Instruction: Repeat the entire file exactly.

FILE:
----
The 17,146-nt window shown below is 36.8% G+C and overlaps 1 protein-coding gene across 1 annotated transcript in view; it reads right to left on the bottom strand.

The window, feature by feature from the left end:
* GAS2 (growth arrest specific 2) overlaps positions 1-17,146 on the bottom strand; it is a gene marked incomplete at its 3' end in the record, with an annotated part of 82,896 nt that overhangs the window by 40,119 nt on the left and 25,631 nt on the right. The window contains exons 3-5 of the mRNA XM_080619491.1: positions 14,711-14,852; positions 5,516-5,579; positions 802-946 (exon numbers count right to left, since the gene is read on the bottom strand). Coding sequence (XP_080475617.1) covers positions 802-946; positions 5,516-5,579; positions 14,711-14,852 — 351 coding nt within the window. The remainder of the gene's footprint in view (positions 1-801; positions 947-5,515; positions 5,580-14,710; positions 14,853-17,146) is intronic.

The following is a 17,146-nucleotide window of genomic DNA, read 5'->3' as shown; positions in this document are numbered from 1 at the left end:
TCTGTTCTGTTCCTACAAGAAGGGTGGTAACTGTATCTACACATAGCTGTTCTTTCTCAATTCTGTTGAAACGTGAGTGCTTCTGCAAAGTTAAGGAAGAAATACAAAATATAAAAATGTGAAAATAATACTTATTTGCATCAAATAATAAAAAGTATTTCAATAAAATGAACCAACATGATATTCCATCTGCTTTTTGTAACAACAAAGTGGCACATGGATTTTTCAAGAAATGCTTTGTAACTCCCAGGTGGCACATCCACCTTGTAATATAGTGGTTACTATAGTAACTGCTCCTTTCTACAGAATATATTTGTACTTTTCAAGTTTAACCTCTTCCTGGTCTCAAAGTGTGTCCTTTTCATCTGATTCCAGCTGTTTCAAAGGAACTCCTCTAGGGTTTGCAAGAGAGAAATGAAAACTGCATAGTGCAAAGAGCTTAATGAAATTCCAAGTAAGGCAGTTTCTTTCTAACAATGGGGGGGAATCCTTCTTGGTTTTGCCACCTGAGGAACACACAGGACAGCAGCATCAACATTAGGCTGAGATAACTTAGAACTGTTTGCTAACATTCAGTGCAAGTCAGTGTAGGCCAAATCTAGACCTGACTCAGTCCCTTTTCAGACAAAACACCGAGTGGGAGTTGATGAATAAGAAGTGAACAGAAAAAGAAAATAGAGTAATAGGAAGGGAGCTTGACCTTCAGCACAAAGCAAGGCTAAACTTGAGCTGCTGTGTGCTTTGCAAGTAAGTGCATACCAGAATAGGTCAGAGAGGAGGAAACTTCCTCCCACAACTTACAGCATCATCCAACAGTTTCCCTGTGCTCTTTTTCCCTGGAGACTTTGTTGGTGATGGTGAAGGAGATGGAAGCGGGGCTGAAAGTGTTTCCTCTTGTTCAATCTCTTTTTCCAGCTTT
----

The 17,146-nt window shown below is 36.8% G+C and overlaps 1 protein-coding gene across 1 annotated transcript in view; it reads right to left on the bottom strand.

The window, feature by feature from the left end:
* GAS2 (growth arrest specific 2) overlaps positions 1-17,146 on the bottom strand; it is a gene marked incomplete at its 3' end in the record, with an annotated part of 82,896 nt that overhangs the window by 40,119 nt on the left and 25,631 nt on the right. The window contains exons 3-5 of the mRNA XM_080619491.1: positions 14,711-14,852; positions 5,516-5,579; positions 802-946 (exon numbers count right to left, since the gene is read on the bottom strand). Coding sequence (XP_080475617.1) covers positions 802-946; positions 5,516-5,579; positions 14,711-14,852 — 351 coding nt within the window. The remainder of the gene's footprint in view (positions 1-801; positions 947-5,515; positions 5,580-14,710; positions 14,853-17,146) is intronic.

The following is a 17,146-nucleotide window of genomic DNA, read 5'->3' as shown; positions in this document are numbered from 1 at the left end:
TCTGTTCTGTTCCTACAAGAAGGGTGGTAACTGTATCTACACATAGCTGTTCTTTCTCAATTCTGTTGAAACGTGAGTGCTTCTGCAAAGTTAAGGAAGAAATACAAAATATAAAAATGTGAAAATAATACTTATTTGCATCAAATAATAAAAAGTATTTCAATAAAATGAACCAACATGATATTCCATCTGCTTTTTGTAACAACAAAGTGGCACATGGATTTTTCAAGAAATGCTTTGTAACTCCCAGGTGGCACATCCACCTTGTAATATAGTGGTTACTATAGTAACTGCTCCTTTCTACAGAATATATTTGTACTTTTCAAGTTTAACCTCTTCCTGGTCTCAAAGTGTGTCCTTTTCATCTGATTCCAGCTGTTTCAAAGGAACTCCTCTAGGGTTTGCAAGAGAGAAATGAAAACTGCATAGTGCAAAGAGCTTAATGAAATTCCAAGTAAGGCAGTTTCTTTCTAACAATGGGGGGGAATCCTTCTTGGTTTTGCCACCTGAGGAACACACAGGACAGCAGCATCAACATTAGGCTGAGATAACTTAGAACTGTTTGCTAACATTCAGTGCAAGTCAGTGTAGGCCAAATCTAGACCTGACTCAGTCCCTTTTCAGACAAAACACCGAGTGGGAGTTGATGAATAAGAAGTGAACAGAAAAAGAAAATAGAGTAATAGGAAGGGAGCTTGACCTTCAGCACAAAGCAAGGCTAAACTTGAGCTGCTGTGTGCTTTGCAAGTAAGTGCATACCAGAATAGGTCAGAGAGGAGGAAACTTCCTCCCACAACTTACAGCATCATCCAACAGTTTCCCTGTGCTCTTTTTCCCTGGAGACTTTGTTGGTGATGGTGAAGGAGATGGAAGCGGGGCTGAAAGTGTTTCCTCTTGTTCAATCTCTTTTTCCAGCTTT